Lifenhanced: FEATURED ARTICLE
Adaptive Device Helps Him Ride His Bike
MAX GALLAGHER WAS BORN with a congenital limb deficiency, symbrachydactyly, which affected his left hand and arm and makes his left arm significantly shorter than his right.
Max’s parents learned about their son’s hand during their 20-week ultrasound check-up. “I will never forget the words ‘we found a problem’ coming out of the doctor’s mouth,” says Max’s mother, Kim Gallagher. “The feeling of my heart sinking into my stomach as I tried to process those words is a feeling I’ll never forget.”
For the first four years of Max’s life, he did not use any type of adaptive device, his mother says. “At six months, Max could have qualified for a prosthesis, but we declined any prosthetics or occupational therapy because we didn’t feel he needed it at the time,” Kim says. “We want him to learn to use his hand to the best of his ability. I always said if Max wanted a prosthetic, I would be completely on board, but I didn’t want to force anything on him if he didn’t need or want it.”
That changed last year when Max received his first bicycle. “We noticed that he was hunched over and using his forearm to steer the bike due to the fact that his little hand kept sliding off the handlebar,” Kim says. “He was getting a little frustrated with his arm slipping off, so I mentioned to him we could look into a bike prosthesis.”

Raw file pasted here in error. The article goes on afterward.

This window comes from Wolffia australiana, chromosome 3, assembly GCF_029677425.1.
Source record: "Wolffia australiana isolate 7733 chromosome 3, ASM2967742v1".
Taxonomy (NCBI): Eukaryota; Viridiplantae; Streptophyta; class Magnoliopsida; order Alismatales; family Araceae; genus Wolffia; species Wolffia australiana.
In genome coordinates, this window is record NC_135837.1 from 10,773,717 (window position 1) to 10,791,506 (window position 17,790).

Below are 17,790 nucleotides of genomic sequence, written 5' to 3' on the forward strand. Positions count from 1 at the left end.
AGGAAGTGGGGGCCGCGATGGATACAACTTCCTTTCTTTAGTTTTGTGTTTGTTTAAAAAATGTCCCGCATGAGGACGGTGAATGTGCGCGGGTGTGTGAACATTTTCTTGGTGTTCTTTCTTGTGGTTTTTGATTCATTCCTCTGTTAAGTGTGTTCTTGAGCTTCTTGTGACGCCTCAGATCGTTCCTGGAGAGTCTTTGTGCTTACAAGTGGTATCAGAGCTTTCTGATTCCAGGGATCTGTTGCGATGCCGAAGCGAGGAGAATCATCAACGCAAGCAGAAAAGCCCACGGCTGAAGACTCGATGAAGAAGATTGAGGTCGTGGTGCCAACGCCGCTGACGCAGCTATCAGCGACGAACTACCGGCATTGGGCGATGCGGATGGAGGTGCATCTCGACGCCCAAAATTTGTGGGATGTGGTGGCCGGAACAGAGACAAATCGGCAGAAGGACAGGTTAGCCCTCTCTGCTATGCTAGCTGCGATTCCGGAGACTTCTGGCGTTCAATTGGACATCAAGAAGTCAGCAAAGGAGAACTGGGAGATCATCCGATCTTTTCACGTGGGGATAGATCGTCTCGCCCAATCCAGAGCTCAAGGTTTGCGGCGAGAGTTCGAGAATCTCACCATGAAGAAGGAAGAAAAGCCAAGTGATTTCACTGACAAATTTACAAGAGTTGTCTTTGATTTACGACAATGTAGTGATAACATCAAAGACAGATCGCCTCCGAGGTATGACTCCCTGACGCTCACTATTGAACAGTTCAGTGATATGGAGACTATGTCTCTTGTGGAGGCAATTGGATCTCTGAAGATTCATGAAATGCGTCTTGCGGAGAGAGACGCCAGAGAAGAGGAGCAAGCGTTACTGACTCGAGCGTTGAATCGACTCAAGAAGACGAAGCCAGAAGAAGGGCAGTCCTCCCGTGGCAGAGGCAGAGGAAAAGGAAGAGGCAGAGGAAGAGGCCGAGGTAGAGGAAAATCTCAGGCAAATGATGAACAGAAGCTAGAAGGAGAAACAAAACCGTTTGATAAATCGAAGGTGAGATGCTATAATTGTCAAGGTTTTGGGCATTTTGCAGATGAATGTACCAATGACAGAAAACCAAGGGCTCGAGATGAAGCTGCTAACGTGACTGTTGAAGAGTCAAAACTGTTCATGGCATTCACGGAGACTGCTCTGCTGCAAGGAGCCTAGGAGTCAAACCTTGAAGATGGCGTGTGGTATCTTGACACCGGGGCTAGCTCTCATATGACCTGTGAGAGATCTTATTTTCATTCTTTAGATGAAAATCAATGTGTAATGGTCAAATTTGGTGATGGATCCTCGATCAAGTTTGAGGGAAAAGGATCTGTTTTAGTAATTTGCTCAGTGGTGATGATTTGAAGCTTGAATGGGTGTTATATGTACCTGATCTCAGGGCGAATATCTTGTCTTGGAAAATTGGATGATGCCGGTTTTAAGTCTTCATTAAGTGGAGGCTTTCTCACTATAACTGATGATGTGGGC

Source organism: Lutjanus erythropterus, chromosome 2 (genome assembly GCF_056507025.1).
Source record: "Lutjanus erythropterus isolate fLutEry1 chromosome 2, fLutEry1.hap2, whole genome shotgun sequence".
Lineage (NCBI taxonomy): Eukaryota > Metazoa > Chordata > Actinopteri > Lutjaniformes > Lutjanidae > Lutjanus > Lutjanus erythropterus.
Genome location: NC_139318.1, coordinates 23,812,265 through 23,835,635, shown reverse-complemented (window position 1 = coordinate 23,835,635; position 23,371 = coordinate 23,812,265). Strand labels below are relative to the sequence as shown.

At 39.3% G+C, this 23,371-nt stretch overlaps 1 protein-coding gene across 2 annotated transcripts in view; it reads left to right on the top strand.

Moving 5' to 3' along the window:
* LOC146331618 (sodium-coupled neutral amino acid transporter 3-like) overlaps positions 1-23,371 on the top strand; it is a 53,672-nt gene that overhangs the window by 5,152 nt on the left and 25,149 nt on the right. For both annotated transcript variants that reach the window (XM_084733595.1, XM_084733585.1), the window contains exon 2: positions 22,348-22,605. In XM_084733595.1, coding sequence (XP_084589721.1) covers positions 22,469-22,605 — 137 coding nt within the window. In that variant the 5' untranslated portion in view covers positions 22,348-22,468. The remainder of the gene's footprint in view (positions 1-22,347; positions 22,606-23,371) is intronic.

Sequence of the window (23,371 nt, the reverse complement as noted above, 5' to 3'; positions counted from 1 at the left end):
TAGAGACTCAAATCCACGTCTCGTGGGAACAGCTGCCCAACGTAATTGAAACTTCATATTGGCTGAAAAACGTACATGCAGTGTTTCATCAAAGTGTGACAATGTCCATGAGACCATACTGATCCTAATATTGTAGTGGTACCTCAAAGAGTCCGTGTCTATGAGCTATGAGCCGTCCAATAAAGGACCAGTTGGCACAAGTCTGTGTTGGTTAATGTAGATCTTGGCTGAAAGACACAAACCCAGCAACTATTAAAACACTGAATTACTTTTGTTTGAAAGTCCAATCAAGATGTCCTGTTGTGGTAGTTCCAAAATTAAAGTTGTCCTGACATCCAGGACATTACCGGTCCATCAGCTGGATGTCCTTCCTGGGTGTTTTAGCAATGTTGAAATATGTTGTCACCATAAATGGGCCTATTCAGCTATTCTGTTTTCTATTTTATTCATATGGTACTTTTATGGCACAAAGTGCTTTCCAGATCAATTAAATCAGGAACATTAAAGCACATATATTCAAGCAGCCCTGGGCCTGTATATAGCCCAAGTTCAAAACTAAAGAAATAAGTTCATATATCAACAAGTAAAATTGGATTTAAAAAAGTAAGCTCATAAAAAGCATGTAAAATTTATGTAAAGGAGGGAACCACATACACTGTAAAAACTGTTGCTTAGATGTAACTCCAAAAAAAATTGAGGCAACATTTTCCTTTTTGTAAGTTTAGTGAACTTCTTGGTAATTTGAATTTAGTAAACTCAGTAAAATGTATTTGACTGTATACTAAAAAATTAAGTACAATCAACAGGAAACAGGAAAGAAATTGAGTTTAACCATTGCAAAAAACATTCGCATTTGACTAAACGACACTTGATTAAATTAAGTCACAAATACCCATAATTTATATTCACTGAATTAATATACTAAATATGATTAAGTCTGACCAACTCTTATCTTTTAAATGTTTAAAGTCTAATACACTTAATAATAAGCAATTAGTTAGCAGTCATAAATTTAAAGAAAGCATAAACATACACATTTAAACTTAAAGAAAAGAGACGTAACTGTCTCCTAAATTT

That’s all her child needed to hear, Kim says. “I’m not sure Max really understood what I was talking about, but he became so enthusiastic about it, he begged me every day for one.”
In April, when Kim reached out to practitioners at the Ability Prosthetics & Orthotics’ office in Exton, Pennsylvania, on a friend’s recommendation, she had no idea what she needed, only that she wanted some kind of adaptive equipment so Max could safely ride his bike with his grandmother, father and younger brother. “I called Ability with a million questions, and luckily they were able to answer all of them, namely that they would be able to create a device that Max could use to ride his bike.”
Max’s experience with Julie McCulley, MPO, MS, CPO, ATC/L, and Anna Schade, clinical assistant, was “absolutely wonderful,” Kim says. “They were sweet, compassionate and extremely knowledgeable. Julie made Max feel comfortable from the moment she met him. She explained everything she was doing in a manner that Max could understand.”
Max’s new terminal device allows him to grip the handlebars of his bike easier, which allows him to steer and maintain his balance, Julie says.
“Max loved Julie and Anna so much that he never wanted to leave at the end of his appointments.”
Max immediately took to his practitioners, his mother says.
“He loved Julie and Anna so much that he never wanted to leave at the end of his appointments.”
Julie gives Kim credit for being open and forward-thinking when it comes to doing what’s best for her son. “She is an amazing example of a person with the love of an army who educated herself to empower her son to achieve ability and develop independence as a differently-abled, fun-loving little boy,” Julie says.
When Max received his device, he rode his bike up and down the hallways at Ability, and every employee watched, clapped, and cheered, Kim says. “It was so surreal and heartwarming,” she says. “I can’t express how appreciative I am that everyone could give my sweet little boy so much support and self-confidence.”